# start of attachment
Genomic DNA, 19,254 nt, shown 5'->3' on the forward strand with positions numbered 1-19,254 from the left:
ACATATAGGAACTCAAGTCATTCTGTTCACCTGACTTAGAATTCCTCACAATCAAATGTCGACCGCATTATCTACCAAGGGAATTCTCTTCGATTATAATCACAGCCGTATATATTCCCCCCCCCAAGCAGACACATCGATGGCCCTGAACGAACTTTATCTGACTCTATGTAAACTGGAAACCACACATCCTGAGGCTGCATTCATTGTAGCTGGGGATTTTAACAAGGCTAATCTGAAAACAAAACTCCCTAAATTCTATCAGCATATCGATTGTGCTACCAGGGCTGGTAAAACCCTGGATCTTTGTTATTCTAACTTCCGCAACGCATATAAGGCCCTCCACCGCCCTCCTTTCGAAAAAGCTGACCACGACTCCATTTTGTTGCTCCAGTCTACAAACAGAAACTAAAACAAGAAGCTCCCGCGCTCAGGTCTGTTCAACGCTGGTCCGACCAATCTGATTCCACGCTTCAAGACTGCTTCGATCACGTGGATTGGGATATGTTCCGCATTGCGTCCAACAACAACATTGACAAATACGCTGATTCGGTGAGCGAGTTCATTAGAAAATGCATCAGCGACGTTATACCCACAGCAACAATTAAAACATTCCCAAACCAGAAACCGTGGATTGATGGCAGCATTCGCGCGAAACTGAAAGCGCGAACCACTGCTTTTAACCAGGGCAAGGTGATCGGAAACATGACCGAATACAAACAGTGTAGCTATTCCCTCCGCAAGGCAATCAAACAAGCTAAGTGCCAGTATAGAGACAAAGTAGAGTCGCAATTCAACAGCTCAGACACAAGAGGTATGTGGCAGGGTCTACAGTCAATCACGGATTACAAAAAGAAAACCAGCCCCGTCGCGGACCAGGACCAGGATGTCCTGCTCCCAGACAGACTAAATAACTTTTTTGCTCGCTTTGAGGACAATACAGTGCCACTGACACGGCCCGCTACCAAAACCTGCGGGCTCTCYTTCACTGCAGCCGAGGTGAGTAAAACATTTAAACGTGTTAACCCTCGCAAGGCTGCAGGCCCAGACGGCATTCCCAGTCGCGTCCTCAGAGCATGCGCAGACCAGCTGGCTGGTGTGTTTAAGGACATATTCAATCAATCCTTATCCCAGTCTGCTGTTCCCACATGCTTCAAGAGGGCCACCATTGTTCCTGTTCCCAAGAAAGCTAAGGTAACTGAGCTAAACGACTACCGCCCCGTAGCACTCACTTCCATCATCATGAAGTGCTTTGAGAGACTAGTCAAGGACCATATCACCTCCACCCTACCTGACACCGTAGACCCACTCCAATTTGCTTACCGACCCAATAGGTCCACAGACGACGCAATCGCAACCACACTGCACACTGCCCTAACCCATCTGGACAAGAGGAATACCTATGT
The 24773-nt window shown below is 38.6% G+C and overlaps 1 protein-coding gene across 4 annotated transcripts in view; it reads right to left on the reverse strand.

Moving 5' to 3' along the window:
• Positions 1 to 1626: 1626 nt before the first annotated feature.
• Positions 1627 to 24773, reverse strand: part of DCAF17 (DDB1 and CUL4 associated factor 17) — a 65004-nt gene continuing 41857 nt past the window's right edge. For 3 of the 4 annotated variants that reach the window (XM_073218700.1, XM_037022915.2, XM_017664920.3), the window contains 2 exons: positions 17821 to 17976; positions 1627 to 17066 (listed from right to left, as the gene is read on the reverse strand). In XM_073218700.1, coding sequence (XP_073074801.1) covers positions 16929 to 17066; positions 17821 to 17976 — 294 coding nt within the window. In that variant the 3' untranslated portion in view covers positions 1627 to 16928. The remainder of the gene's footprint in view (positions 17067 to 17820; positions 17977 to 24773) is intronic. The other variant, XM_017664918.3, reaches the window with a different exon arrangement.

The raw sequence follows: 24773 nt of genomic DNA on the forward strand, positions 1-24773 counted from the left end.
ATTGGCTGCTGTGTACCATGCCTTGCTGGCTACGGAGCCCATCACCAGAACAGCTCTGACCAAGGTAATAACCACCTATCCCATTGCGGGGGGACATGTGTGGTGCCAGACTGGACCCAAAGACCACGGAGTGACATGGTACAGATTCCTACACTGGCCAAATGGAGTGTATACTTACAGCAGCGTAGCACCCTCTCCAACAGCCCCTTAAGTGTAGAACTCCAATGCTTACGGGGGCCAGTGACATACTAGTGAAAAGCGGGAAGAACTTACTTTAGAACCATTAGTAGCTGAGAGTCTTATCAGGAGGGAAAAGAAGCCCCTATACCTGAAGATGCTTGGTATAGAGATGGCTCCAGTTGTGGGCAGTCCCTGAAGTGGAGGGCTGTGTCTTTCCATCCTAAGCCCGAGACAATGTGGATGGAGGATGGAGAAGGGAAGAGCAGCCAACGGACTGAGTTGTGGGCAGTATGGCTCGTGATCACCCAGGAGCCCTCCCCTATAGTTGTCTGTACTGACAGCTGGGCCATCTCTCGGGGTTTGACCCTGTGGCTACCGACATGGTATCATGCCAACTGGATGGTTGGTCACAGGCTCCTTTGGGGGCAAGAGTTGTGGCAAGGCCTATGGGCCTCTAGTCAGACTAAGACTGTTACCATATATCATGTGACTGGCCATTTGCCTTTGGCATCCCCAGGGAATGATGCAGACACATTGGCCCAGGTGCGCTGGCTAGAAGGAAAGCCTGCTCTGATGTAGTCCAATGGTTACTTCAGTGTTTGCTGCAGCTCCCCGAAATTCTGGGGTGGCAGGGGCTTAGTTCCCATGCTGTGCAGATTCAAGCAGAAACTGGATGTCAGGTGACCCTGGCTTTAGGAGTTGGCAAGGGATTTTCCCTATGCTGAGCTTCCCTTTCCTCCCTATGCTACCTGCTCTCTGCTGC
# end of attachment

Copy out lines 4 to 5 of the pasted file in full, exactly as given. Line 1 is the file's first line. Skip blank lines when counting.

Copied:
Moving 5' to 3' along the window:
• Positions 1 to 1626: 1626 nt before the first annotated feature.